Inside, when I join the line of male customers carrying identical packages, several stern faces turn in my direction. I am dressed modestly but stand a head taller than most of the natives and still pale with a tan so I am use to attracting the odd look or two. Then I realize I am the only woman in the dark little store. I nervously I lift my bag of beer into sight and smile. Instantly I am met with bright eyes and nods of agreement; it is a good day for a cold beer on the beach.

At the shore the blue umbrellas and white lawn chairs are laid out in rows; three deep and packed so tightly their plastic arms rub together. It is well before noon but few of the chairs are empty. With our arms full we quickly find ducking and weaving through the sea of umbrellas impossible so we take off our shoes and carefully wade through the children splashing and laughing at the water’s edge. Holding our bags aloft so they don’t get wet we make our way down the length of the beach before spotting two empty chairs and an umbrella. Our presence garners more than a few stares as we are the only gringos on the beach.

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We unpack and get settled in; draping the chairs with sarongs so we don’t stick to them and pushing the legs into the sand until they no longer wobble. The beach is a constant blur of movement- new arrivals settling into chairs, families in the water together, kids running through the crowd, food vendors maneuvering their way through the rows of umbrellas, men paddling boats precariously heaped with souvenirs. But there is an ease about things. Soon the looks of surprise about us being there are replaced with smiles and nods of recognition. Everyone is here for the same thing; a nice relaxing afternoon at the beach.

There is an endless parade of food to participate in; a stout old lady with a tray of hot fried tostadas balanced on her head, a man with a frosty glass case full of sweets and a young girl who sells delicately carved cucumber, mango and watermelon slices stuck on sticks sprinkled in chili and drizzled with lime. In the air is the tinkle of bells as the ice cream man pushes his wheel borrow-shaped cart through the sand. A skinny, frail old man with a button down shirt and well-worn straw hat has a tray around his neck and a folding stand in his hand. He meticulously sets up shop in front of each umbrella selling small cups of hardboiled quail eggs with chili sauce and bowls of salty little fried fish garnished with peanuts. We try one of everything, washing it all down with cold beer, filling our afternoon and our stomachs.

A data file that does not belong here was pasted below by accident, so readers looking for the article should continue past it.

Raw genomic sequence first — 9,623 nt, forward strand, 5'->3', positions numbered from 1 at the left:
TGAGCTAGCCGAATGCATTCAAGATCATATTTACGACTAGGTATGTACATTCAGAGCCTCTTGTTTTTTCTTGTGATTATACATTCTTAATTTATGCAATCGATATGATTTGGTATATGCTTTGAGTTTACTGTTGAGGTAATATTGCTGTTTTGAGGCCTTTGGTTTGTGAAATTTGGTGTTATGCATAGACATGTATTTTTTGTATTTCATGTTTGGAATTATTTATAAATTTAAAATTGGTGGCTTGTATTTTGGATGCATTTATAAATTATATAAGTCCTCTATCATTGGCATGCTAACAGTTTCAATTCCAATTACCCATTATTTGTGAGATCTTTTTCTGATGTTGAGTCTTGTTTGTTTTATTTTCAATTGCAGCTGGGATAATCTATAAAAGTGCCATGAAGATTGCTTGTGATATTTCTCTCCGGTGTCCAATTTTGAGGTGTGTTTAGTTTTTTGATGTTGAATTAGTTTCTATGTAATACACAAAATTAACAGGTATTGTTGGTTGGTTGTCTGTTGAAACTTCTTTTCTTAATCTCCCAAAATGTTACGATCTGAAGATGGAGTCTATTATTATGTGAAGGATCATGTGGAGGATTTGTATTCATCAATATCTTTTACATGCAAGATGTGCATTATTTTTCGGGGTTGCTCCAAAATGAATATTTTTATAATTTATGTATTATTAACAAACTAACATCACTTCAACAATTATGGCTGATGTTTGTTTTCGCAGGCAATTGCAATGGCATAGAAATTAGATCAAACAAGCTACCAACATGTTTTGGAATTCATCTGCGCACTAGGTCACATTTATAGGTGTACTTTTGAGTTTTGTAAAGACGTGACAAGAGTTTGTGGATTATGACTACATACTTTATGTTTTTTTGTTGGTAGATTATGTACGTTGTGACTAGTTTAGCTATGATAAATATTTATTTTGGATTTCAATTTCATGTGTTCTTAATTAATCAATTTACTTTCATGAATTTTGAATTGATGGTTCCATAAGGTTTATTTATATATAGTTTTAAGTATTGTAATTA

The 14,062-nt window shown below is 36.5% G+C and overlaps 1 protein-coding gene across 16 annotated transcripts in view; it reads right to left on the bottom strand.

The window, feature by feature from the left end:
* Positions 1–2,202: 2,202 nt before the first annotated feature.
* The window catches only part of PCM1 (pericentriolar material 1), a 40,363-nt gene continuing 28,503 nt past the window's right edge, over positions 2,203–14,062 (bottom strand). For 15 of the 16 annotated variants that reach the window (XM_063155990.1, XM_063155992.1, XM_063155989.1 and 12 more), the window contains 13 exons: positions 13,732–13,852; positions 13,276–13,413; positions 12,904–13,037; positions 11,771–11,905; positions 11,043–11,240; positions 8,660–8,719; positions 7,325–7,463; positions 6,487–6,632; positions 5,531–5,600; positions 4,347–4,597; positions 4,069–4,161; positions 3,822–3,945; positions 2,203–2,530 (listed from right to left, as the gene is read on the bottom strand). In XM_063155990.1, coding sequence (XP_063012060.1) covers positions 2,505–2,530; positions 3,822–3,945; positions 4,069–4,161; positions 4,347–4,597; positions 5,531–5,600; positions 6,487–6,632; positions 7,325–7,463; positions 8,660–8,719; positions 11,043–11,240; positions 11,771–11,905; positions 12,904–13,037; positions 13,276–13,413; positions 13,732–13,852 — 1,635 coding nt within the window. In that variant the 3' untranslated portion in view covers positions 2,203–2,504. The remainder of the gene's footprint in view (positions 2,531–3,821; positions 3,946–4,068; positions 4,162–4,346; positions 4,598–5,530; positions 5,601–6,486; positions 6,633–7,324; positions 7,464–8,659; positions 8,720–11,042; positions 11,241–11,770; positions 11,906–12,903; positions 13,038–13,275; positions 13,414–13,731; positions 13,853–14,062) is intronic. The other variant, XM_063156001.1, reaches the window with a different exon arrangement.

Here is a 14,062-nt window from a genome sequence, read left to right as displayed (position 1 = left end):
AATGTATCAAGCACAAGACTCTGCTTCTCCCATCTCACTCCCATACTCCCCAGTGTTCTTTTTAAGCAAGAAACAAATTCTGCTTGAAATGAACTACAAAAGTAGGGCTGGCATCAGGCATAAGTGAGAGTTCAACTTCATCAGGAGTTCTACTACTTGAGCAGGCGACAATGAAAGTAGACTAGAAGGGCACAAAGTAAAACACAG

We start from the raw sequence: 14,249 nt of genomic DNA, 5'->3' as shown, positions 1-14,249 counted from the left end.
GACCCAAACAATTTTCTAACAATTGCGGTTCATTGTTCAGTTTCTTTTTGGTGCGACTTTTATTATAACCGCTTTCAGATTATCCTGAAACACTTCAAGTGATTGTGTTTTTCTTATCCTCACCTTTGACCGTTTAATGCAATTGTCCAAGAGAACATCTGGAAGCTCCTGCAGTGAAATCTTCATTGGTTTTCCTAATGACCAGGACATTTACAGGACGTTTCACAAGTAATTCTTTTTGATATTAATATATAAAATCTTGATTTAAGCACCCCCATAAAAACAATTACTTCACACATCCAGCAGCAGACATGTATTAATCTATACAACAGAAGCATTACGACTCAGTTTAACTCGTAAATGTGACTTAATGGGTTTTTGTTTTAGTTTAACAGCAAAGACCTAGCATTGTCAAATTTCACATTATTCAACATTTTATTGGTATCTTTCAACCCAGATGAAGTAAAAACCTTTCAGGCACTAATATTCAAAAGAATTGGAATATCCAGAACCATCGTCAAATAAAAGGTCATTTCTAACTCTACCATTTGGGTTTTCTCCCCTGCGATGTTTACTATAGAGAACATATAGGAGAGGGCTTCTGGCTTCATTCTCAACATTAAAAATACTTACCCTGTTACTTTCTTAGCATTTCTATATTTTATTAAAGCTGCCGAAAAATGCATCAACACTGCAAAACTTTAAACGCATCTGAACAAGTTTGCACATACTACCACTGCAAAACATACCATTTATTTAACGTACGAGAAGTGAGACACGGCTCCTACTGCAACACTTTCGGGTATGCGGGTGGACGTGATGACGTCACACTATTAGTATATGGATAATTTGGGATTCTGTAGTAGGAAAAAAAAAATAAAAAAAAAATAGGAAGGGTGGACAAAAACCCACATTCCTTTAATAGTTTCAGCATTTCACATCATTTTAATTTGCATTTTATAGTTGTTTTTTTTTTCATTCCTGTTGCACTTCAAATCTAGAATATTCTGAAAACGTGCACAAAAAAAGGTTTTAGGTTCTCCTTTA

When I think I can eat no more a waft of fresh cooked doughnuts tickles my nose, and a crowd of children mob the man carrying the colourful tray. I cannot resist the idea of eating a hot doughnut sprinkled with sugar while in my bathing suit; I wander over to join the fray. One decadent bite and I am transported to White’s Lake beach as a child, the gritty sugar matching the sensation of sand between my toes.

The jostle of kids, now finished their doughnuts and pushing to all fit under an umbrella, brings me back to Mexico. They disappear into the shade to untangle their kite string. The kite is made from sticks and garbage bags and a length of twine wrapped around an empty pop bottle. All I can see is a flurry of hands and feet as they collectively work to straighten out the mess of knots, then they run down the beach between the rows of chairs as they launch their little kite into the breeze. Their giggles and cheer linger after they run away. I smile at the simpler days of childhood, pop the last bite of doughnut in my mouth, lick the last bits of sugar and grease from my fingers and resume my seat next to Steve, leaning over to give him a kiss.

“Umm,” he says, “doughnut tastes good,”

“Perfect,” I reply, “What a great idea. I love days like this.”

“Me too,” he says as he pries the caps off of two more beer, and hands one to me. “To a new tradition, to many more Mexican Family Beach Days!”

Love,

H&S

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Throwback Thursday; In the Beginning

I started writing Letters from Kate as a weekly newsletter to family and friends in 2008 when we bought the boat. They went out as emails and when I got organized appeared on a page of the website. In 2014 I changed format and started using a more modern blog platform to share our “Letters”, thus removing the newsletter page from the website. I thought I would share some of our past adventures with you in a Throwback Thursday series. I hope you enjoy! H

I dash up the stairs, across the cockpit of our little boat and lean out over the side just in time. My recently eaten peanut butter sandwich comes up in a violent convulsion of abdominal muscles, each new heave making a prefect splash in the calm water before floating into our wake in oddly recognizable chunks. A wave of relief washes over me, as if I have dispatched some of the worry that has been clinging to me since we left the dock in San Diego at 3am this morning.

I stay hanging out over the cool stainless steel railing watching my reflection in the glassy sea. I look pale, despite being bathed in the warm afternoon light that is reaching across the sky behind me. My eyes look shadowed with worry.